Cathedral of Christ the SaviourEdit profile
The Cathedral of Christ the Saviour ( Russian: Храм Христа Спасителя) or Khram Khrista Spasitelya is a Church in Moscow, Russia, on the bank of the Moskva River, a few blocks west of the Kremlin. It is the tallest Orthodox church in the world.
When Napoleon retreated from Moscow, Emperor Alexander I signed a manifest, 25 December 1812, declaring his intention to build a Cathedral in honor of Christ the Saviour "to signify Our gratitude to Divine Providence for saving Russia from the doom that overshadowed Her" and as a memorial to the sacrifices of the Russian people. It took some time for actual work on the projected cathedral to get started. The first finished architectural project, by Aleksandr Lavrentyevich Vitberg, was endorsed by Alexander I in 1817. It was a flamboyant Neoclassical design full of Freemasonic symbolism. Construction work was begun on the Sparrow Hills, the highest point in Moscow, but the site proved insecure. In the meantime Alexander I was succeeded by his brother Nicholas I. Profoundly Orthodox and patriotic, the new Tsar disliked the Neoclassicism and Freemasonry of the project selected by his brother. He commissioned his favourite architect Konstantin Thon to create a new design, taking as his model Hagia Sophia in Istanbul, Turkey. Thon's Neo-Byzantine design was approved in 1832, and a new site, closer to the Moscow Kremlin, was chosen by the Tsar in 1837. A convent and church on the site had to be relocated, so that the cornerstone was not laid until 1839.
The Cathedral took many years to build and did not emerge from its scaffolding until 1860. Some of the best Russian painters ( Ivan Kramskoi, Vasily Surikov, Vasily Vereshchagin) continued to embellish the interior for another twenty years. The Cathedral was consecrated on the very day Alexander III was crowned, 26 May 1883. A year earlier, Tchaikovsky's 1812 Overture debuted there. The inner sanctum of the church ( naos) was ringed by a two-floor gallery, its walls inlaid with rare sorts of marble, granite, and other precious stones. The ground floor of the gallery was a memorial dedicated to the Russian victory over Napoleon. The walls displayed more than 1,000 square meters of Carrara bianca marble plaques listing major commanders, regiments, and battles of the Patriotic War of 1812 (with the lists of awards and casualties appended). The second floor of the gallery was occupied by church choirs.
After the Revolution and, more specifically, the death of Lenin, the prominent site of the cathedral was chosen by the Soviets as the site for a monument to socialism known as the Palace of the Soviets. This monument was to rise in modernistic, buttressed tiers to support a gigantic statue of Lenin perched on top of a dome with his arm raised in the air. On 5 December 1931, by order of Stalin's minister Kaganovich, the Cathedral of Christ the Saviour was dynamited and reduced to rubble. It took more than a year to clear the debris from the site. The original marble high reliefs were preserved and are now on display at the Donskoy Monastery (see the photo). For a long time, they were the only reminder of the largest Orthodox church ever built. The construction of the Palace of Soviets was interrupted owing to a lack of funds, problems with flooding from the nearby Moskva River, and the outbreak of war. The flooded foundation hole remained on the site until, under Nikita Khrushchev, it was transformed into the world's largest open air swimming pool, it was called the Moskva Pool.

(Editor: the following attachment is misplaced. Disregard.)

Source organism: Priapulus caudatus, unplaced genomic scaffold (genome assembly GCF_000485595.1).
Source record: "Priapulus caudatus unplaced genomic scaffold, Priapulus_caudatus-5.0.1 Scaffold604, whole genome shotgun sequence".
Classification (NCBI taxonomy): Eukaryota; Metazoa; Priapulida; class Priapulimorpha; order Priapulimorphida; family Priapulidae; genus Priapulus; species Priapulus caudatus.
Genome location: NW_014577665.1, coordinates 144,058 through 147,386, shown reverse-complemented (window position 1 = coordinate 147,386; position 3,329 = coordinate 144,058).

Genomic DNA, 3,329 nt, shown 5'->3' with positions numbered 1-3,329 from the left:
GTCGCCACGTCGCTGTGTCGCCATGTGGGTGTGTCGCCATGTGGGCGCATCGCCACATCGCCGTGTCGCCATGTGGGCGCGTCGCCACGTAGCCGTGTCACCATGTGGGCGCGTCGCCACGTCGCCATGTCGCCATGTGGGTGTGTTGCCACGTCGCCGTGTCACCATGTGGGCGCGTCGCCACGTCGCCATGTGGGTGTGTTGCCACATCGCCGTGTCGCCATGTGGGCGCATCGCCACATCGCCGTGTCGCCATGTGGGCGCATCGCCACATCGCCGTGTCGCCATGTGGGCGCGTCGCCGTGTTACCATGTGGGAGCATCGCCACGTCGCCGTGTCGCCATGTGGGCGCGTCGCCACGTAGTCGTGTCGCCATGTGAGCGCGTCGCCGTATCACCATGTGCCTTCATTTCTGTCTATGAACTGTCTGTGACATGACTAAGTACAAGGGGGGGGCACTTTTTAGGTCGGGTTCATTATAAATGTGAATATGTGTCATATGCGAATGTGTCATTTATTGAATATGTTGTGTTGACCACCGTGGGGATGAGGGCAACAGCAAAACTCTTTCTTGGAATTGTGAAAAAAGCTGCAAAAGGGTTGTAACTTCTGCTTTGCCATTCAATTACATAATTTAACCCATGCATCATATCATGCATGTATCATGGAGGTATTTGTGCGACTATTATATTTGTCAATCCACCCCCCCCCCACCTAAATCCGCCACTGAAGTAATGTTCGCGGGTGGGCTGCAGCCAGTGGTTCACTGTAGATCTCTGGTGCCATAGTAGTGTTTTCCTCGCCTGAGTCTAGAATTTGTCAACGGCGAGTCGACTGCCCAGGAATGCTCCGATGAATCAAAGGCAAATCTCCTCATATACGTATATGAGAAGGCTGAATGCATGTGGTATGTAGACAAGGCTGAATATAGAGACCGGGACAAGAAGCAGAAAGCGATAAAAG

In February 1990, the Russian Orthodox Church received permission from the Soviet Government to rebuild the Cathedral of Christ the Saviour. A temporary cornerstone was laid by the end of the year. The restorer Aleksey Denisov was called upon to design a replica of extraordinary accuracy. A construction fund was initiated in 1992 and funds began to pour in from ordinary citizens in the autumn of 1994. In this year the pool was demolished and the cathedral reconstruction commenced. About one million Muscovites donated money for the project. There are still arguments about the reconstruction. First the project was supervised by architect Aleksey Denisov. Soon he was fired from the project because of disagreements with the Mayor’s office. When construction was well under way, Denisov was replaced by Zurab Tsereteli, who introduced several controversial innovations. For instance, the original marble high reliefs along the walls gave way to the modern bronze ones, which have few, if any, parallels in Russian church architecture. The lower church was consecrated to the Saviour's Transfiguration in 1996, and the completed Cathedral of Christ the Saviour was consecrated on the Transfiguration day, 19 August 2000. A footbridge across the river from Balchug was constructed between 21 June 2003 and 3 September 2004 ( photo). On the slope of the hill to the right of the cathedral are the monumental statues of Alexander II and Nicholas II. The cathedral square is graced by several chapels, designed in the same style as the cathedral itself. This church served as the venue when the last Russian Tsar, and his family were glorified as saints in 2000. On 17 May 2007, the Act of Canonical Communion between the Moscow Patriarchate of the Russian Orthodox Church and the Russian Orthodox Church Outside Russia was signed there. The full restoration of communion with the Moscow Patriarchate was celebrated by a Divine Liturgy at which the Patriarch of Moscow and All Russia, Alexius II and the First Hierarch of ROCOR, Metropolitan Laurus, concelebrated the Divine Liturgy for the first time in history. The first Russian President Boris Yeltsin, who died of heart failure on 23 April 2007, lay in state in the cathedral prior to his burial in Novodevichy Cemetery. According to an interview with Metropolitan Jonah (Paffhausen), primate of the Orthodox Church in America, the Cathedral, while only half full, holds about 2,500 faithful. During his visit and co-celebration of Liturgy with Patriarch Kirill I, Metropolitan Jonah stated that there were about 16 bishops serving during the Divine Liturgy, although this number may have been greater than normal due to the visit of Metropolitan Jonah and the ordination of a new bishop that day. Below the new church is a large hall for church assemblies.